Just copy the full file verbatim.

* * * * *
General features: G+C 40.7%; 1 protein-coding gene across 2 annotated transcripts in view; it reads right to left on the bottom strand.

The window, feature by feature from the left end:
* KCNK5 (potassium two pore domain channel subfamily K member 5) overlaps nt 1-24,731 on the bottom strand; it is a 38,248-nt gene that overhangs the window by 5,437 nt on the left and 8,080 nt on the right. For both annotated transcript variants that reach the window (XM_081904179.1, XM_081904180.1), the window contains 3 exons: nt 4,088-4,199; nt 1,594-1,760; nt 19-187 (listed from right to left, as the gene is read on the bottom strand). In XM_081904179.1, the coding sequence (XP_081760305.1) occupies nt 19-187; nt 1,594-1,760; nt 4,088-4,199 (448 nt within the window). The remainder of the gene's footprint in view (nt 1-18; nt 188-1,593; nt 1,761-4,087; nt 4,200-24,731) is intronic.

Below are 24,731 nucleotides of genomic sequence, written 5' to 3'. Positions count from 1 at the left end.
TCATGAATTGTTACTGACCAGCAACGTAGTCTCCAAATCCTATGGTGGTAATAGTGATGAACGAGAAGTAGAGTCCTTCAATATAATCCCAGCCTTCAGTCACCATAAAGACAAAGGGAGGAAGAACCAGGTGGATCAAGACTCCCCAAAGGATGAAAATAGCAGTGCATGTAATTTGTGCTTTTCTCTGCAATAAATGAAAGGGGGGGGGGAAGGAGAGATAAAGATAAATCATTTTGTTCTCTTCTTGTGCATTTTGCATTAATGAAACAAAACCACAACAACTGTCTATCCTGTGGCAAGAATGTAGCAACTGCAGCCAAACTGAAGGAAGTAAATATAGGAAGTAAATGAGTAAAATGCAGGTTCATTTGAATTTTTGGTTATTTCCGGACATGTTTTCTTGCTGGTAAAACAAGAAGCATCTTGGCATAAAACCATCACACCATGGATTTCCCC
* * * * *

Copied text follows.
General features: G+C 40.7%; 1 protein-coding gene across 2 annotated transcripts in view; it reads right to left on the bottom strand.

The window, feature by feature from the left end:
* KCNK5 (potassium two pore domain channel subfamily K member 5) overlaps nt 1-24,731 on the bottom strand; it is a 38,248-nt gene that overhangs the window by 5,437 nt on the left and 8,080 nt on the right. For both annotated transcript variants that reach the window (XM_081904179.1, XM_081904180.1), the window contains 3 exons: nt 4,088-4,199; nt 1,594-1,760; nt 19-187 (listed from right to left, as the gene is read on the bottom strand). In XM_081904179.1, the coding sequence (XP_081760305.1) occupies nt 19-187; nt 1,594-1,760; nt 4,088-4,199 (448 nt within the window). The remainder of the gene's footprint in view (nt 1-18; nt 188-1,593; nt 1,761-4,087; nt 4,200-24,731) is intronic.

Below are 24,731 nucleotides of genomic sequence, written 5' to 3'. Positions count from 1 at the left end.
TCATGAATTGTTACTGACCAGCAACGTAGTCTCCAAATCCTATGGTGGTAATAGTGATGAACGAGAAGTAGAGTCCTTCAATATAATCCCAGCCTTCAGTCACCATAAAGACAAAGGGAGGAAGAACCAGGTGGATCAAGACTCCCCAAAGGATGAAAATAGCAGTGCATGTAATTTGTGCTTTTCTCTGCAATAAATGAAAGGGGGGGGGGAAGGAGAGATAAAGATAAATCATTTTGTTCTCTTCTTGTGCATTTTGCATTAATGAAACAAAACCACAACAACTGTCTATCCTGTGGCAAGAATGTAGCAACTGCAGCCAAACTGAAGGAAGTAAATATAGGAAGTAAATGAGTAAAATGCAGGTTCATTTGAATTTTTGGTTATTTCCGGACATGTTTTCTTGCTGGTAAAACAAGAAGCATCTTGGCATAAAACCATCACACCATGGATTTCCCC